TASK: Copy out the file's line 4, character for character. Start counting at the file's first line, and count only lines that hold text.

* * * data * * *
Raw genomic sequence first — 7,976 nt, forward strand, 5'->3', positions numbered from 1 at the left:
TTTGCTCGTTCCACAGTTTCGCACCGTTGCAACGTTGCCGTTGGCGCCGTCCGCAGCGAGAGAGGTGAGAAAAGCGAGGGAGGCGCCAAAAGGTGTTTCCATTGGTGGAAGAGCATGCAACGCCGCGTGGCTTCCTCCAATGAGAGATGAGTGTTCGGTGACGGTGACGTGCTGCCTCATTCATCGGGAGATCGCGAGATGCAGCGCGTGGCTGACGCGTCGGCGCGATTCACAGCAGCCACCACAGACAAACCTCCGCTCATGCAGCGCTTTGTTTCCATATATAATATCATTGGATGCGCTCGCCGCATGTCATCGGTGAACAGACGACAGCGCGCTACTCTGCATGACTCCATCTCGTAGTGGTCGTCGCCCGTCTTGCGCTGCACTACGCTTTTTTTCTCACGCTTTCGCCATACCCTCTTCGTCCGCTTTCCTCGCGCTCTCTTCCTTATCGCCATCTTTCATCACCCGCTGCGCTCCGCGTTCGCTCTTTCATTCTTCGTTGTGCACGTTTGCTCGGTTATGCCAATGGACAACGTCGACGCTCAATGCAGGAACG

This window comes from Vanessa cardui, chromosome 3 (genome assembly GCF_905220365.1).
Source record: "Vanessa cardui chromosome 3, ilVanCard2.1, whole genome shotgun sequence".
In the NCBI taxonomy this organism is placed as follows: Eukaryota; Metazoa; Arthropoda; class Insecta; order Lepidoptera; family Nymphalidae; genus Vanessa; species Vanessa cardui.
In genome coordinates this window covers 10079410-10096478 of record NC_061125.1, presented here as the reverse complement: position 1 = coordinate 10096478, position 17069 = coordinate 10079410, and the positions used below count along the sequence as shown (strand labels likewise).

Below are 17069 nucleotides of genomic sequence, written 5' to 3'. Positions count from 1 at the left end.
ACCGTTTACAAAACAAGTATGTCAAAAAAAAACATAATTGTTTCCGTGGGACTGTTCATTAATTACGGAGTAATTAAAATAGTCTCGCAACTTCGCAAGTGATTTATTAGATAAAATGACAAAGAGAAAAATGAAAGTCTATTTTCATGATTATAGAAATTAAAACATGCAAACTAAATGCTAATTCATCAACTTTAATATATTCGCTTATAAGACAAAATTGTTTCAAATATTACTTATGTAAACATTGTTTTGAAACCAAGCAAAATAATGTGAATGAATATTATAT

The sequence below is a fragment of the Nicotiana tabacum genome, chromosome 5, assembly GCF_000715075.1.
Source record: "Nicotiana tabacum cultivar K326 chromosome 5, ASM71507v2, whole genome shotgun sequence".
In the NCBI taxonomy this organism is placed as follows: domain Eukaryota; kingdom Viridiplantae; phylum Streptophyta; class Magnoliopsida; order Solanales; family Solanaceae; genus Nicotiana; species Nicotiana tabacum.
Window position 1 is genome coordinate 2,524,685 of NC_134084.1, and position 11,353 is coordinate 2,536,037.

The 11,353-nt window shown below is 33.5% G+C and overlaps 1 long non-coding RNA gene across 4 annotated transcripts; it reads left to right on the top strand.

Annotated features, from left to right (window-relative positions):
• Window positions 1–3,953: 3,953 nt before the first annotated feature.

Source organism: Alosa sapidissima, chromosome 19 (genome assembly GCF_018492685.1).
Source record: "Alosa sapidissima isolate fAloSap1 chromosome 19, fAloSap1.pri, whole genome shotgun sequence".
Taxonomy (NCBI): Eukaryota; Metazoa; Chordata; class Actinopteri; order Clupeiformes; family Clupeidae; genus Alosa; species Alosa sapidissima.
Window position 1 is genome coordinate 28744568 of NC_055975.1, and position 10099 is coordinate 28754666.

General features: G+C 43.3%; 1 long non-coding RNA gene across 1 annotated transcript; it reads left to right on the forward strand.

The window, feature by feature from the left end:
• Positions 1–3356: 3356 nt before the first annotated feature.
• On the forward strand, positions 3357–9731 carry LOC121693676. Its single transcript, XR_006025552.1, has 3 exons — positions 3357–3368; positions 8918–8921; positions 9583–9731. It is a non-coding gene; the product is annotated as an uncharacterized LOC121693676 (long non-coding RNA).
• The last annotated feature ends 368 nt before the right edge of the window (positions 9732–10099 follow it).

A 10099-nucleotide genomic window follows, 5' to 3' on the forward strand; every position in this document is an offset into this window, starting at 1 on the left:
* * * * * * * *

Source record: "Vanessa cardui chromosome 3, ilVanCard2.1, whole genome shotgun sequence".